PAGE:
Provinces and territories of Canada
3 min

QP: Did you hear about Guelph?

Normally I have a high tolerance for the
hijinks of question period. An unusually high one, if truth be told. I enjoy
heckles – provided that they’re clever or witty. I enjoy crosstalk – it can be
more informative than what passes for “debate” these days. Well, what little
crosstalk we get these days, since the NDP rarely engages in it. Today,
however, was not one of QP’s more shining moments. It started off as per usual
with Nycole Turmel wondering who the new Robocon scapegoat was going to be, and
Pierre Poilievre brought up the fact that the Liberals admitted that they were
behind a particular robo-call in Guelph (but not the one directing people to
the wrong polling station, to be sure). And yet, this was the rote response
from the Conservatives the whole day, Dean Del Mastro delivering it in English,
Poilievre in French. Even when the question wasn’t related. Such as when Turmel
went on a rather bizarre, scripted tangent about how the Conservatives were
“changing the culture” in Ottawa by replacing Liberal misdeeds with their own,
and would the prime minister (who was not present) take responsibility? Del
Mastro brought up Guelph. Charlie Angus said that a Conservative would be
stepping forward to admit to being Pierre Poutine. Err, except that’s not what
the Postmedia story said at all. Del Mastro brought up Guelph. Bob Rae demanded
a Royal commission into the last election and the various misdeeds that took
place, but Del Mastro reminded him of Guelph. The member from Guelph, Frank
Valeriote, got up to denounce the moral equivalence between the two incidents.
Not that Del Mastro changed his answer, nor did he when Rae repeated his
call for a Royal commission.

Round two was, well, more of the same. Alexandre
Boulerice wanted a firm date on when the Conservatives would legislate the
agreed-upon changes to the Elections Act. Pierre Poilievre riffed on
Boulerice’s sponsorship angle and how awful the Liberals were, and hey, there’s
the Guelph example to prove it. Irene Mathyssen decried the fact that the voter-suppression calls targeted vulnerable seniors who wouldn’t know any better.
(Del Mastro: Guelph). David Christopherson asked a variation of Boulerice’s
question, and this time Tim Uppal got up and said, Yes, they’re supportive – oh,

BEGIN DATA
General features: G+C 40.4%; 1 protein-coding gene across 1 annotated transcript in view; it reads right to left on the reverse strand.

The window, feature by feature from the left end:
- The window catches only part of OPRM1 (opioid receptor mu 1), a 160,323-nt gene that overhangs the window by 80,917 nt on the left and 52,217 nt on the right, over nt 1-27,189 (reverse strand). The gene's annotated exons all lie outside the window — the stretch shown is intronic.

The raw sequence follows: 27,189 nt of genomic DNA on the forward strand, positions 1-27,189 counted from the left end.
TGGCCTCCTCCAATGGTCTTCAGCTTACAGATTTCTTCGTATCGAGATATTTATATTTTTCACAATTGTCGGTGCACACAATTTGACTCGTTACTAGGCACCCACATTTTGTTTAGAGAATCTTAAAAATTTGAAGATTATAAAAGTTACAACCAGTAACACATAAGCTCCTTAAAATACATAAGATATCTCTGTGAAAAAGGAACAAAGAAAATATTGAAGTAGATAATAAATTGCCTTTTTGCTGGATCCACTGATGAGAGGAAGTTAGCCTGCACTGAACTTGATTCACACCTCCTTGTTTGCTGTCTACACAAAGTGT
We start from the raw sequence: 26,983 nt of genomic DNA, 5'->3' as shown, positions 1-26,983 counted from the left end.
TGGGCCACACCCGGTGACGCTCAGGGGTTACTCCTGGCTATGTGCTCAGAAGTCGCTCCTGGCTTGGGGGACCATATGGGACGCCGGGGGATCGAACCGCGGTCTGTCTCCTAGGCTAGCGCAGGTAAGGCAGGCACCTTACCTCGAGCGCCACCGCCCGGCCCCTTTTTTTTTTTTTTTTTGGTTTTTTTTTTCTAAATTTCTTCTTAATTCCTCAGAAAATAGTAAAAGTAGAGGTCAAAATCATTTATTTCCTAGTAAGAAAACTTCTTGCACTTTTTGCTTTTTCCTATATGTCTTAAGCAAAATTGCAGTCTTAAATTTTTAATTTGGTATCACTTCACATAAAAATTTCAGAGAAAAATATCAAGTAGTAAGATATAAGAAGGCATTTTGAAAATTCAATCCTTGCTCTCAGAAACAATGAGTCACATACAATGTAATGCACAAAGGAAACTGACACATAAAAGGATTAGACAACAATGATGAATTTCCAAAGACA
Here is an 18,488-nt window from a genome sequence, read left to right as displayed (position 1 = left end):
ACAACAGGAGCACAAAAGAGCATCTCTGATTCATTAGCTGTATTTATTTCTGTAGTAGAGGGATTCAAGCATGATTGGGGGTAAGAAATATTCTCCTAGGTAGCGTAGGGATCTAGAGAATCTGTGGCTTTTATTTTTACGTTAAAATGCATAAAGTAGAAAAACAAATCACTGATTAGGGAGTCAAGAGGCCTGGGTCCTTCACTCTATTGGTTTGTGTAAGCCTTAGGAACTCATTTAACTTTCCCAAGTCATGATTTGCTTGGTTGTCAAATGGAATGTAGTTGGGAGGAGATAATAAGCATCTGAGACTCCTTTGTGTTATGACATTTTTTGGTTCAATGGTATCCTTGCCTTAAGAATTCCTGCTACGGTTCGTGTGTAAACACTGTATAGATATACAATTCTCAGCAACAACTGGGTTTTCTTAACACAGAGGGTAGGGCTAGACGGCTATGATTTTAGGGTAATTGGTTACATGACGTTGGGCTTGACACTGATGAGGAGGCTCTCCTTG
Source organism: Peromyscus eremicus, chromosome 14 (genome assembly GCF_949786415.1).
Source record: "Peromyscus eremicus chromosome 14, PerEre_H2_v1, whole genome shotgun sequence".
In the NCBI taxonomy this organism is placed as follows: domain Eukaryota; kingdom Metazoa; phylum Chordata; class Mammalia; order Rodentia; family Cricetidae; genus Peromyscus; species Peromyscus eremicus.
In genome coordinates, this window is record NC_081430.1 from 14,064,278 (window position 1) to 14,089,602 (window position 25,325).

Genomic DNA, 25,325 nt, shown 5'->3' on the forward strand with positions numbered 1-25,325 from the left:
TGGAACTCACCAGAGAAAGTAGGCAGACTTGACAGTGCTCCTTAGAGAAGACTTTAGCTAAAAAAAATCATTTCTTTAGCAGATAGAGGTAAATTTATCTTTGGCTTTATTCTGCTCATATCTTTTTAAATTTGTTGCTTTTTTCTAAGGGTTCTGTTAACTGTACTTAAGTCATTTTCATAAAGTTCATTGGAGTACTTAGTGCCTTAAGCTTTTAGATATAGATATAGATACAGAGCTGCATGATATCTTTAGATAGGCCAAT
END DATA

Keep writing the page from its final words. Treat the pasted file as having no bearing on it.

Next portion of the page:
and did you hear about Guelph? This only let up briefly when Jamie Nicholls and
Olivia Chow got up to decry some new patronage appointments (Lebel: Think about
the economy!), and Yvon Godin carefully read a scripted question on the
possible Air Canada strike (and thus avoiding turning puce with outrage as he
so often does). Lisa Raitt responded about the fragile economy and a
million March Break travellers. Carolyn Bennett talked about another set of
misleading calls (Del Mastro: Guelph); Judy Foote asked about the allegations
of financial impropriety in the Vaughan riding association (Van Loan: That’s
false, and oh, it has nothing to do with government administration); and Justin
Trudeau asked about the integrity of our electoral system (Uppal: Voter
registration is Elections Canada’s responsibility). To close off, Christine
Moore and Matthew Kellway asked about looming cuts to military bases (MacKay:
That’s pure speculation); Kellway carried on about the F-35s (Fantino: No
contracts have been signed, we’ll have replacement planes on budget – and did
not specify it would be the F-35s, so take note); and Jack Harris asked about the
delays in procuring new search-and-rescue planes (MacKay: Search and rescue is
important!).

Round three saw questions on Northern
Gateway consultations; drug shortages; helicopter unavailability when calls come from search-and-rescue centres; failed promises to Newfoundland and Labrador
(the preceding two an attempt to get Peter Penashue to answer a question); foreign
takeovers; a jobs plan; Scott Simms called out Penashue and asked him what he’s
doing if he’s not answering questions (Penashue finally got up and said he
represents his province the best way he can – and then invited Liberals from
that province to cross the floor); funding for addictions programming; a Quebec
airport issue; and the budget “leaks” at the Manning Centre Networking
Conference.

Sartorially speaking, snaps go out to Blaine Calkins for a sharp black suit and white shirt with a nice purple tie,
and to Judy Foote for a belted grey dress with a fitted black sweater. Style
citations go out to Robert Goguen for another fluorescent-blue shirt/grey suit
violation, and to Hélène Leblanc for a greyish dress and matching jacket with
a  cherry blossom/tree pattern,
which unfortunately made her look a bit like a couch from the '80s.

Bookmark and Share